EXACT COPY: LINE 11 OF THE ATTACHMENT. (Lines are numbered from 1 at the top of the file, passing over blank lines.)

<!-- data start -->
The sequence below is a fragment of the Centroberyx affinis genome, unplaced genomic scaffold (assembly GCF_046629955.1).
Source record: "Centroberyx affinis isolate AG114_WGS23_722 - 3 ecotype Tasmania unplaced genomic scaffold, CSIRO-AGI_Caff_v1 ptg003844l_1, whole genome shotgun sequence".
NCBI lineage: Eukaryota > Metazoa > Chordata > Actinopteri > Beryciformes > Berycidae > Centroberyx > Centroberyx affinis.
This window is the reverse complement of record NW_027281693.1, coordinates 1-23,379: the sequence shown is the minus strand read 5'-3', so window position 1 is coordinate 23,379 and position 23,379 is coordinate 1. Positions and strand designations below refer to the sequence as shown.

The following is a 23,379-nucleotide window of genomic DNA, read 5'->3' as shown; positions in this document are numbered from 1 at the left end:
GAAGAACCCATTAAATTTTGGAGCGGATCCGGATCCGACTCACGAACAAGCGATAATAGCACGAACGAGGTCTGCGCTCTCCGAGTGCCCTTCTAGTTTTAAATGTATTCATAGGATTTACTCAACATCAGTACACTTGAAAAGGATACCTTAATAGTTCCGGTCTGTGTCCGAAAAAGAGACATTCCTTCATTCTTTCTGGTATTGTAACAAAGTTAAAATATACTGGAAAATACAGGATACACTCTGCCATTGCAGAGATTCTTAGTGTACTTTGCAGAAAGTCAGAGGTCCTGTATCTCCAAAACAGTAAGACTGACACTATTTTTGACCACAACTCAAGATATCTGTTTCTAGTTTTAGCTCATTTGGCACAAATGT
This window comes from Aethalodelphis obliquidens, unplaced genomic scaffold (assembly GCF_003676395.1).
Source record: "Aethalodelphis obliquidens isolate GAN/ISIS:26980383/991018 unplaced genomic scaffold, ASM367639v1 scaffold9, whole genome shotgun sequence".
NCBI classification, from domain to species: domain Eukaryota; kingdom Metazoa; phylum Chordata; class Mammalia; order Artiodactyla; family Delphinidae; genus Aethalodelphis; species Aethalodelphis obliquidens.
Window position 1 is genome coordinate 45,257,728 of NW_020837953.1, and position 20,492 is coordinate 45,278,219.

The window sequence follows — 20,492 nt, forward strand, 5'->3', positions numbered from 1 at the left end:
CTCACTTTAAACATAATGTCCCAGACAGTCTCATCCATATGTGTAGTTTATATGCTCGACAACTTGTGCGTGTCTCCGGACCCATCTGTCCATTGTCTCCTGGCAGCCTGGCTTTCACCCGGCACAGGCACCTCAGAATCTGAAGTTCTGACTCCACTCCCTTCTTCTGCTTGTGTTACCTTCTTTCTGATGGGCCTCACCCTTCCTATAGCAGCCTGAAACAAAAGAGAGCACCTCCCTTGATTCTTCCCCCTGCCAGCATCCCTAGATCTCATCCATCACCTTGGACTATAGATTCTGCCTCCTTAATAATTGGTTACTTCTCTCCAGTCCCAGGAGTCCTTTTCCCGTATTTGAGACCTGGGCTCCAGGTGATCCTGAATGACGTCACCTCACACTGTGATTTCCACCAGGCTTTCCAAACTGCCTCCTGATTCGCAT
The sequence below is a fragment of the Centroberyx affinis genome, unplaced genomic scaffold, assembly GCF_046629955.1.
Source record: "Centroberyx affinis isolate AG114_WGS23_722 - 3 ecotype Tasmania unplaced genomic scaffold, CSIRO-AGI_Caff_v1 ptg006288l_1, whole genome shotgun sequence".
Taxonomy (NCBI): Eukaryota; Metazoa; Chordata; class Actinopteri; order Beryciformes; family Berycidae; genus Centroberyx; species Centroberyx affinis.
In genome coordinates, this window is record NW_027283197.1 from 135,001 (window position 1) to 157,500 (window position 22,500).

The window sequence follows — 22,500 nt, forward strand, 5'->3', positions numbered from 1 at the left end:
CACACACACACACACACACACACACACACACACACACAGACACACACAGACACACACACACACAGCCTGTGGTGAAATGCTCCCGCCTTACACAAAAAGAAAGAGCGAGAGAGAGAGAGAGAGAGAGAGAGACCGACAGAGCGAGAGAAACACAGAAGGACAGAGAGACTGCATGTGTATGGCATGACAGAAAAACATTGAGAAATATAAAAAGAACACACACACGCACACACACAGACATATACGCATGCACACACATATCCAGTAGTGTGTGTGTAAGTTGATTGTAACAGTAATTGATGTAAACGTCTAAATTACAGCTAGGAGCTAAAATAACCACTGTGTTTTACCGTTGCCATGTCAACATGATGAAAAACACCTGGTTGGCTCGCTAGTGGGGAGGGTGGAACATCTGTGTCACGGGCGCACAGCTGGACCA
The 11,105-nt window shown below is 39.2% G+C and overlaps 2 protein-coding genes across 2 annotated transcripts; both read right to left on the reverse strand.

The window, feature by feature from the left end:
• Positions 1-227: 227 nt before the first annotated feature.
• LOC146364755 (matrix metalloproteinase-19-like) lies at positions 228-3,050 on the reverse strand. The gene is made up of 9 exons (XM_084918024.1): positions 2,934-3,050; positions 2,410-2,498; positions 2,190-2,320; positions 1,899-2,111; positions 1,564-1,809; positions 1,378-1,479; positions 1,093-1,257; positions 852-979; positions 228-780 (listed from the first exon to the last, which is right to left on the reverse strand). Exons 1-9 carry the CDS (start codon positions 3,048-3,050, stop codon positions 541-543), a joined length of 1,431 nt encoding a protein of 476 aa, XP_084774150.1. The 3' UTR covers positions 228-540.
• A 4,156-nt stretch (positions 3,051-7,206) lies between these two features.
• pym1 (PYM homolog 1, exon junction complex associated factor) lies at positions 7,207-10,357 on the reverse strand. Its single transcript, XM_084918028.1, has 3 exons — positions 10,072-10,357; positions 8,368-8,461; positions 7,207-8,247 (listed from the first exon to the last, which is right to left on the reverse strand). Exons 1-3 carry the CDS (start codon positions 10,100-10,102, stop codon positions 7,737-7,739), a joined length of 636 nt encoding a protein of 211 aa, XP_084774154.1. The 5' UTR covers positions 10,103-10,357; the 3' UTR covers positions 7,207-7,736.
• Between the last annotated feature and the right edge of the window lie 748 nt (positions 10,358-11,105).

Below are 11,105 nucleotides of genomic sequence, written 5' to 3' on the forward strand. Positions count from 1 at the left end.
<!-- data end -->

The window sequence follows — 20,492 nt, forward strand, 5'->3', positions numbered from 1 at the left end: